Berenice II of Egypt

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Berenice II
Queen of Egypt
BerenikeIIOnACoinOfPtolemyIII.jpg
Born c. 267 – 266 BC
Died 221 BC
Consort Ptolemy III Euergetes
Dynasty Ptolemaic
Father Magas of Cyrene
Mother Apama II
Queen Berenice II of Egypt

Berenice II (; 267 or 266 BC – 221 BC) was the daughter of Magas of Cyrene and Queen Apama II, and the wife of Ptolemy III Euergetes, the third ruler of the Ptolemaic dynasty of Egypt.

In about 249 BC, she was married to Demetrius the Fair, a Macedonian prince, soon after her father died. However after coming to Cyrene he became the lover of her mother Apama. In a dramatic event, she had him killed in Apama's bedroom, but Apama lived on afterwards. She had no children with Demetrius.[1]

Afterwards she married Ptolemy III. Their children were: Ptolemy IV Philopator, Magas, Lysimachus, Alexander, Arsinoe III and Berenice.[2]

Berenice is said to have participated in the Nemean Games (between 245 and 241 BC) and to have competed in Olympic games at some unknown date.

Soon after her husband's death (221 BC) she was murdered at the instigation of her son Ptolemy IV, with whom she was probably associated in the government.[3]

Nevertheless, a decree “issued delineating the cult for the newly deified queen Berenike II…specified that men and women singers were to sing all day in front of the statue of Berenike.”[4]

Myths[edit]

During her husband's absence on an expedition to Syria, she dedicated her hair to Aphrodite for his safe return, and placed it in the temple of the goddess at Zephyrium. The hair having by some unknown means disappeared, Conon of Samos explained the phenomenon in courtly phrase, by saying that it had been carried to the heavens and placed among the stars. This story is parodied in Alexander Pope's The Rape of the Lock. The name Coma Berenices or Berenice's hair, applied to a constellation, commemorates this incident. Callimachus celebrated the transformation in a poem, of which only a few lines remain, but there is a fine translation of it by Catullus.[3]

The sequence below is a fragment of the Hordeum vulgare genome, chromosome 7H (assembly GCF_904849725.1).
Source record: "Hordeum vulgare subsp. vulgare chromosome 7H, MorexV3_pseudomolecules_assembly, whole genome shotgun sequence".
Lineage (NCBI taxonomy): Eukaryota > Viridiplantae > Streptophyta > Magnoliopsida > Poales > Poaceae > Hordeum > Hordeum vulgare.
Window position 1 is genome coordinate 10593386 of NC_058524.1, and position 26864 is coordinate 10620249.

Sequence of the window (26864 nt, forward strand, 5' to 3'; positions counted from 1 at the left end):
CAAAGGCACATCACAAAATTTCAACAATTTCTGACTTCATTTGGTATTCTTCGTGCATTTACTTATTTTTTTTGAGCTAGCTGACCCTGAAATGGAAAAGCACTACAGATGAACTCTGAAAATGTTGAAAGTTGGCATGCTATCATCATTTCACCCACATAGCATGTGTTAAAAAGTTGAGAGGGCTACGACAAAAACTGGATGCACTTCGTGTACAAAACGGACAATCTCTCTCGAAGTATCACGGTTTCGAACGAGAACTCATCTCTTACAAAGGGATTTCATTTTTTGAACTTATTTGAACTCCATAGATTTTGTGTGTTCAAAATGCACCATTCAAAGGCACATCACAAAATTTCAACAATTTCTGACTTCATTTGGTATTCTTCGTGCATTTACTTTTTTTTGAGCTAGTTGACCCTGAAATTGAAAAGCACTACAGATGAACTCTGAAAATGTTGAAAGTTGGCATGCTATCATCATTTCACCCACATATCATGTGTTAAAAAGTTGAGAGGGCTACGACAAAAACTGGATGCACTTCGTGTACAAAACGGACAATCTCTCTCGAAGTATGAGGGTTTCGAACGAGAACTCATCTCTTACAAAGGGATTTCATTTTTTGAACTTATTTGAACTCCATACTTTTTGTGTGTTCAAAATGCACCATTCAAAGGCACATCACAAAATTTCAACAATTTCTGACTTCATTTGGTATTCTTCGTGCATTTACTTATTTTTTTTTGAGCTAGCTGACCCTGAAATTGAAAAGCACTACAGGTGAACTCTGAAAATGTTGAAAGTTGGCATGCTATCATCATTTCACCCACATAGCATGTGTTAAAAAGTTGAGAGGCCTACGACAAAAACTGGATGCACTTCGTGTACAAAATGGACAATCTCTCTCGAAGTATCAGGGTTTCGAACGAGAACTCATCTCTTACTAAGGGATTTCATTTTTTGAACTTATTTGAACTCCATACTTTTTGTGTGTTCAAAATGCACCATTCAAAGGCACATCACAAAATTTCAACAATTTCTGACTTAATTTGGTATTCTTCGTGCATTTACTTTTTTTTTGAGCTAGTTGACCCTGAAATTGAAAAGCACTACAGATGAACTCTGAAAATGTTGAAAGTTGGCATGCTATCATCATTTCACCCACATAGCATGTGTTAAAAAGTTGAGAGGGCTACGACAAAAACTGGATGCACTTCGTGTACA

The city of Euesperides was refounded by her and received her name, Berenice (hence its modern name Benghazi). The asteroid 653 Berenike, discovered in 1907, is also named after Queen Berenice.[5]

References[edit]

  1. ^ Berenice II by Chris Bennett[dead link]
  2. ^ Dodson, Aidan and Hilton, Dyan. The Complete Royal Families of Ancient Egypt. Thames & Hudson. 2004. ISBN 0-500-05128-3
  3. ^ a b Public Domain One or more of the preceding sentences incorporates text from a publication now in the public domainChisholm, Hugh, ed. (1911). "Berenice". Encyclopædia Britannica 3 (11th ed.). Cambridge University Press. p. 769. 
  4. ^ See Elisabeth Meier Tetlow, Women, crime, and punishment in ancient law and society, Volume 2 (New York: Continuum International Publishing Group, 2005), 212.
  5. ^ Use of tree Oils. "Varnish and Berenice." Retrieved on September 02, 2010